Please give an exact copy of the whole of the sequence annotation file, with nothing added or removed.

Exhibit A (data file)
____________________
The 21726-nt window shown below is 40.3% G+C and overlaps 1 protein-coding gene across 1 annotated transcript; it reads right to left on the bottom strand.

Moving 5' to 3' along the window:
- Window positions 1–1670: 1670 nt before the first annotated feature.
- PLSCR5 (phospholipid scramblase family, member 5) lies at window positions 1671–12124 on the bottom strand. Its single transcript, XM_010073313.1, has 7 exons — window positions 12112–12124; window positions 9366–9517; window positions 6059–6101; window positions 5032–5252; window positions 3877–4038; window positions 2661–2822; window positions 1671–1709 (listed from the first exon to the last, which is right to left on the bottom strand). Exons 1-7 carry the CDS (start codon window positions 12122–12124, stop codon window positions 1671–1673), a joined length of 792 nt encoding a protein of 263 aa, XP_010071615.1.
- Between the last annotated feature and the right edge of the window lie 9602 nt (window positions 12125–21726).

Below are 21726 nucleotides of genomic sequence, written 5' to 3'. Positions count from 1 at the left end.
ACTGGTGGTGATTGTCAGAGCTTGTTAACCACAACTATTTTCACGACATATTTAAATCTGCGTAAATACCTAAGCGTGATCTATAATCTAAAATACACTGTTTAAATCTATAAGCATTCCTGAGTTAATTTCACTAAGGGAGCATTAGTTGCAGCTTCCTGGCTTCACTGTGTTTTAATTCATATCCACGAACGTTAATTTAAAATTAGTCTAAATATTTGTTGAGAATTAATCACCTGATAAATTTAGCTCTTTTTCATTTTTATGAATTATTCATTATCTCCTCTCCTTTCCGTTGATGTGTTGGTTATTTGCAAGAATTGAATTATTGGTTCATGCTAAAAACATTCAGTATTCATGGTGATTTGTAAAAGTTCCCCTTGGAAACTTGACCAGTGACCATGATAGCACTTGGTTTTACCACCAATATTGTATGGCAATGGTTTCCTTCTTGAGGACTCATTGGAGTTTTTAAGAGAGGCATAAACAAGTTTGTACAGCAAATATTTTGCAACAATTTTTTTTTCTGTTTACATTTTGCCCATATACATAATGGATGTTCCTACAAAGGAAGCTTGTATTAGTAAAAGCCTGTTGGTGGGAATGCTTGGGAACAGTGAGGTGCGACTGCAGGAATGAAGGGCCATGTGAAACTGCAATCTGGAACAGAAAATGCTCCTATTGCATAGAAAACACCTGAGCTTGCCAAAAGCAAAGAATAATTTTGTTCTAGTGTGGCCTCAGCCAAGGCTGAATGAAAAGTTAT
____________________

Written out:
The 21726-nt window shown below is 40.3% G+C and overlaps 1 protein-coding gene across 1 annotated transcript; it reads right to left on the bottom strand.

Moving 5' to 3' along the window:
- Window positions 1–1670: 1670 nt before the first annotated feature.
- PLSCR5 (phospholipid scramblase family, member 5) lies at window positions 1671–12124 on the bottom strand. Its single transcript, XM_010073313.1, has 7 exons — window positions 12112–12124; window positions 9366–9517; window positions 6059–6101; window positions 5032–5252; window positions 3877–4038; window positions 2661–2822; window positions 1671–1709 (listed from the first exon to the last, which is right to left on the bottom strand). Exons 1-7 carry the CDS (start codon window positions 12122–12124, stop codon window positions 1671–1673), a joined length of 792 nt encoding a protein of 263 aa, XP_010071615.1.
- Between the last annotated feature and the right edge of the window lie 9602 nt (window positions 12125–21726).

Below are 21726 nucleotides of genomic sequence, written 5' to 3'. Positions count from 1 at the left end.
ACTGGTGGTGATTGTCAGAGCTTGTTAACCACAACTATTTTCACGACATATTTAAATCTGCGTAAATACCTAAGCGTGATCTATAATCTAAAATACACTGTTTAAATCTATAAGCATTCCTGAGTTAATTTCACTAAGGGAGCATTAGTTGCAGCTTCCTGGCTTCACTGTGTTTTAATTCATATCCACGAACGTTAATTTAAAATTAGTCTAAATATTTGTTGAGAATTAATCACCTGATAAATTTAGCTCTTTTTCATTTTTATGAATTATTCATTATCTCCTCTCCTTTCCGTTGATGTGTTGGTTATTTGCAAGAATTGAATTATTGGTTCATGCTAAAAACATTCAGTATTCATGGTGATTTGTAAAAGTTCCCCTTGGAAACTTGACCAGTGACCATGATAGCACTTGGTTTTACCACCAATATTGTATGGCAATGGTTTCCTTCTTGAGGACTCATTGGAGTTTTTAAGAGAGGCATAAACAAGTTTGTACAGCAAATATTTTGCAACAATTTTTTTTTCTGTTTACATTTTGCCCATATACATAATGGATGTTCCTACAAAGGAAGCTTGTATTAGTAAAAGCCTGTTGGTGGGAATGCTTGGGAACAGTGAGGTGCGACTGCAGGAATGAAGGGCCATGTGAAACTGCAATCTGGAACAGAAAATGCTCCTATTGCATAGAAAACACCTGAGCTTGCCAAAAGCAAAGAATAATTTTGTTCTAGTGTGGCCTCAGCCAAGGCTGAATGAAAAGTTAT